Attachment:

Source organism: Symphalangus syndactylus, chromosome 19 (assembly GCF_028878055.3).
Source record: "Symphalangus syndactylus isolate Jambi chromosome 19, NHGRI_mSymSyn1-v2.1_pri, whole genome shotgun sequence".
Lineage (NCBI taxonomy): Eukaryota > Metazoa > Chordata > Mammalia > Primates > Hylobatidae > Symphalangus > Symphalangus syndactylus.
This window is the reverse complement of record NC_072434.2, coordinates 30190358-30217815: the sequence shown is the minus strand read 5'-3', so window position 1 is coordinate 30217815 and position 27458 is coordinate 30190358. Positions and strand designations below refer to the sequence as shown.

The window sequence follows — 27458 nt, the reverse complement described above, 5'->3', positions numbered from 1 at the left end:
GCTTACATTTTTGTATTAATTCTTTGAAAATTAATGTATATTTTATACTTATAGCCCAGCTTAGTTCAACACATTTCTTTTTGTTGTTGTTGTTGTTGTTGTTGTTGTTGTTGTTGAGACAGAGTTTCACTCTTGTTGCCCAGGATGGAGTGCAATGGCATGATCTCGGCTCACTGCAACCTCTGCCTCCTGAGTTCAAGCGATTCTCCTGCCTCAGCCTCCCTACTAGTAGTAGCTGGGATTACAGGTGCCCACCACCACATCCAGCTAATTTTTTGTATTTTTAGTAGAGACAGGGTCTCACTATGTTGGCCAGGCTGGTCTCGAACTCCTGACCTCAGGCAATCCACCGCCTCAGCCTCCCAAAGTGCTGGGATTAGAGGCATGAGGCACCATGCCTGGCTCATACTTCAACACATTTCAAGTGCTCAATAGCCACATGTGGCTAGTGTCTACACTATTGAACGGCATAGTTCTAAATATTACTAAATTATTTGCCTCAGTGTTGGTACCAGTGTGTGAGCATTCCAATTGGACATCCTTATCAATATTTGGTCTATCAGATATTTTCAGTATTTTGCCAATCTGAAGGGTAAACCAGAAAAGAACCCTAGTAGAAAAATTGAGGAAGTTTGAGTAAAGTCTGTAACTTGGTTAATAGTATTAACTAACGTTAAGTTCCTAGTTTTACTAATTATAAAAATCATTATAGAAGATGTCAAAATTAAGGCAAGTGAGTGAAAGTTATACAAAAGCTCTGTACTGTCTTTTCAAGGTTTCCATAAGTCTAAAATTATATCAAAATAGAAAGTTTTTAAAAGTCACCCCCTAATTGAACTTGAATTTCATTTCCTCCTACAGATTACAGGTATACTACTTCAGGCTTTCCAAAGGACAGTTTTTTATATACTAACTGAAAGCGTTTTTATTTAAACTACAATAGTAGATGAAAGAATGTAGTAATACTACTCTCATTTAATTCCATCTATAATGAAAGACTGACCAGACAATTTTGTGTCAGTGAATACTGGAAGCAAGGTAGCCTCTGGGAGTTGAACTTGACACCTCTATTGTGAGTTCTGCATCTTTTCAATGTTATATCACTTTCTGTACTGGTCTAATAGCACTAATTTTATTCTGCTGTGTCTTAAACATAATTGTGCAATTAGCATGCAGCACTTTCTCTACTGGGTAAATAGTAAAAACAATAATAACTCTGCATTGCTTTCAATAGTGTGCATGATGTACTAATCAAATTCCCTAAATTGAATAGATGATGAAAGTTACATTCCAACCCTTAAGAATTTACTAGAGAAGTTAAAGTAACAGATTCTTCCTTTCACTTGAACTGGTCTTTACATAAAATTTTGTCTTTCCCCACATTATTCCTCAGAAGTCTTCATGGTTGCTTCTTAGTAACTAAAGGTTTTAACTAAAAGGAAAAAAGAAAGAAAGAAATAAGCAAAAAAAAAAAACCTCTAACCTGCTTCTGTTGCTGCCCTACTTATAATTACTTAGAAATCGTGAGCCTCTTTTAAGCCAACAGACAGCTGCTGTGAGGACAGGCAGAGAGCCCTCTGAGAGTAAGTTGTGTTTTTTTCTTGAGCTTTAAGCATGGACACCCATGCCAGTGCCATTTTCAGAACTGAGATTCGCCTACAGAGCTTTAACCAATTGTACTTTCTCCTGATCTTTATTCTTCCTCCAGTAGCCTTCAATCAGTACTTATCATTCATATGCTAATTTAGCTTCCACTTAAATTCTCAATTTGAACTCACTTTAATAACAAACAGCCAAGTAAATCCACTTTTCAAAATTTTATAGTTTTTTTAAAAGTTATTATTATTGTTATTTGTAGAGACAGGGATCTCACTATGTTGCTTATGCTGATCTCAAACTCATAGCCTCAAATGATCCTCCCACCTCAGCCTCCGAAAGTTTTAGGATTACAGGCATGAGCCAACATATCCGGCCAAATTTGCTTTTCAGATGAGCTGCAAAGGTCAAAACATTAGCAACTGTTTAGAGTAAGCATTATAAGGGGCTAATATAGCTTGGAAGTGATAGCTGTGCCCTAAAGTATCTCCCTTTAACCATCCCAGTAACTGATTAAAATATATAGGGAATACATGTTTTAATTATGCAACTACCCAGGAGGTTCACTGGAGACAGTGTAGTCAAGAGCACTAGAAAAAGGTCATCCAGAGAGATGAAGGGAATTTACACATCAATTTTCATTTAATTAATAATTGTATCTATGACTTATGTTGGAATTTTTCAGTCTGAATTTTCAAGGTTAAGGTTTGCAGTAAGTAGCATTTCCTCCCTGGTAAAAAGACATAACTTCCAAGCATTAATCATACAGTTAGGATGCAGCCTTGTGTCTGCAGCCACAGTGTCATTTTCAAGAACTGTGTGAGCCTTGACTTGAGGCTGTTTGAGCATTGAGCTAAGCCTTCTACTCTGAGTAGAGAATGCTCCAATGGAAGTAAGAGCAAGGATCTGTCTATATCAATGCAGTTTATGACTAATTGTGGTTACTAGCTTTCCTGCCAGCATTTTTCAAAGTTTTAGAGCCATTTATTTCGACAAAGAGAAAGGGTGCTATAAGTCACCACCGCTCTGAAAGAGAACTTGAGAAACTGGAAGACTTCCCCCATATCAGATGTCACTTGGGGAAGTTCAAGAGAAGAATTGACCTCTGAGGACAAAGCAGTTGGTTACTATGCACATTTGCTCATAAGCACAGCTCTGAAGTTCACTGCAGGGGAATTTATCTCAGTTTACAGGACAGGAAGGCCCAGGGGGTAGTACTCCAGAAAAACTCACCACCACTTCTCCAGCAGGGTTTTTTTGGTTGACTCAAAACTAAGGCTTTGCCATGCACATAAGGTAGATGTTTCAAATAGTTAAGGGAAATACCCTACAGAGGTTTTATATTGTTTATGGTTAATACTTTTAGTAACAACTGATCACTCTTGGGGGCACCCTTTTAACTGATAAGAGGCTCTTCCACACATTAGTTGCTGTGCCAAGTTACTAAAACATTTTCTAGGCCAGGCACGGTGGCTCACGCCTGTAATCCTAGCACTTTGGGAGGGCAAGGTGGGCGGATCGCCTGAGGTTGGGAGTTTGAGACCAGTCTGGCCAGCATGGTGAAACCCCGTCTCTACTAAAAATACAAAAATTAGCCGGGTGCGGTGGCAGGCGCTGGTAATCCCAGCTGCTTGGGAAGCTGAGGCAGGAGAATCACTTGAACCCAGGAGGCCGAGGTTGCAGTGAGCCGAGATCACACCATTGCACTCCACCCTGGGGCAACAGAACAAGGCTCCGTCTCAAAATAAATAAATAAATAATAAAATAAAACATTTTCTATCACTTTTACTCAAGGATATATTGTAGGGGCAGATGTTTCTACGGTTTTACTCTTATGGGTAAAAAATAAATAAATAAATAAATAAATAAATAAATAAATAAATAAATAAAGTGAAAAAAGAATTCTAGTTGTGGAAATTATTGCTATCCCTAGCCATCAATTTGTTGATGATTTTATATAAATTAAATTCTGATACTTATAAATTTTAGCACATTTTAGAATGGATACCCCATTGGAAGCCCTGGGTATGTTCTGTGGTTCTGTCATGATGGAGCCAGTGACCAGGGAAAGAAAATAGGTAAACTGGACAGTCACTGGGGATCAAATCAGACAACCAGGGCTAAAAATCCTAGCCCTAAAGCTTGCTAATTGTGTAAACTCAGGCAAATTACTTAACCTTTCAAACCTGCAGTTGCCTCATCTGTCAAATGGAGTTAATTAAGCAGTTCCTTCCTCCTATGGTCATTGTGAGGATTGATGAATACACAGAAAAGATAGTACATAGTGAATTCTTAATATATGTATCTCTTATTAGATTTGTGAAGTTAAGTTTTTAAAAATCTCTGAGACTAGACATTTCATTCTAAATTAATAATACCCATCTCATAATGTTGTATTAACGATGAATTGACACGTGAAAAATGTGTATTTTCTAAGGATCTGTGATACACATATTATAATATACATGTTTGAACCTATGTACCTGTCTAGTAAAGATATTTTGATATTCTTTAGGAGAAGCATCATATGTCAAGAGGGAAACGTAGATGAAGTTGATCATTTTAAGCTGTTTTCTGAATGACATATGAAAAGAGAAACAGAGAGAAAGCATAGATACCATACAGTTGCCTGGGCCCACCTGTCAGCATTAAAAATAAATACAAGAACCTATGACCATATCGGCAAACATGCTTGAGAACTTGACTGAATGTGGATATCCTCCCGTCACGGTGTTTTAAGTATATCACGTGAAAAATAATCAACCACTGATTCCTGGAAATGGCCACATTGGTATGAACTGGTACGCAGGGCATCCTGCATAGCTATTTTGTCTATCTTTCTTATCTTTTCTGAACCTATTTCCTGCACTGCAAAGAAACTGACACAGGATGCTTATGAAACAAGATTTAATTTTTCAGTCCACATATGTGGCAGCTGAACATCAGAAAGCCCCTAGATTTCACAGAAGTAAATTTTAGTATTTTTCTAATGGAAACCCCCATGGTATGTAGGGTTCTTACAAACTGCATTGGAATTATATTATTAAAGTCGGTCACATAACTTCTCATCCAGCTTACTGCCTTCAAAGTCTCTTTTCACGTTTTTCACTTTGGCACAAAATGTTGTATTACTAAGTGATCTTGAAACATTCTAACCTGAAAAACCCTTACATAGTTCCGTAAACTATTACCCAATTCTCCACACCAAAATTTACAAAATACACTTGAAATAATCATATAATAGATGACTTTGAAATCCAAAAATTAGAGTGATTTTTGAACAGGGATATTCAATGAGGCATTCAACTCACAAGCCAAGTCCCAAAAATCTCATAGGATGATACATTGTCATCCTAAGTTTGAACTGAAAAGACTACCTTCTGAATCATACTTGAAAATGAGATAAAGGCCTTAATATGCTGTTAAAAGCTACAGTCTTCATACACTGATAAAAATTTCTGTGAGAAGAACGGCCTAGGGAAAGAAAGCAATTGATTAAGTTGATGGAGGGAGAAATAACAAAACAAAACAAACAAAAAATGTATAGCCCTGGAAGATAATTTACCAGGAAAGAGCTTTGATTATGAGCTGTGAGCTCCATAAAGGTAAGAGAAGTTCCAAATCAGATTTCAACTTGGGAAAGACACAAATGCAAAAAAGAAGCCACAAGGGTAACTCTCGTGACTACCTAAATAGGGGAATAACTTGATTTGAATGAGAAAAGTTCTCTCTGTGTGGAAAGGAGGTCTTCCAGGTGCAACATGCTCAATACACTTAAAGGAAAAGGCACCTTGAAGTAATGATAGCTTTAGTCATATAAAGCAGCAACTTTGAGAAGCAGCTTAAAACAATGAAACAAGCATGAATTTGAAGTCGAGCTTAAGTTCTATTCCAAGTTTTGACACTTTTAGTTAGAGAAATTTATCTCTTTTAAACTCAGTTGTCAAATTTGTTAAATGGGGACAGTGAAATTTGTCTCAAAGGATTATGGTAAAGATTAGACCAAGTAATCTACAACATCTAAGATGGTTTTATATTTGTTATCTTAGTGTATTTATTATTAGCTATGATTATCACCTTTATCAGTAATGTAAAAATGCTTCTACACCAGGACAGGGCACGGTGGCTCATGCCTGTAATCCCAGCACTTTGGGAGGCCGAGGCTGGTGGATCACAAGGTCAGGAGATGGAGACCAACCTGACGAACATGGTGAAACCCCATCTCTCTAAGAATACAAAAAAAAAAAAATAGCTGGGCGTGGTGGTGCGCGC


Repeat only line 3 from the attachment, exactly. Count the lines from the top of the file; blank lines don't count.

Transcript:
Lineage (NCBI taxonomy): Eukaryota > Metazoa > Chordata > Mammalia > Primates > Hylobatidae > Symphalangus > Symphalangus syndactylus.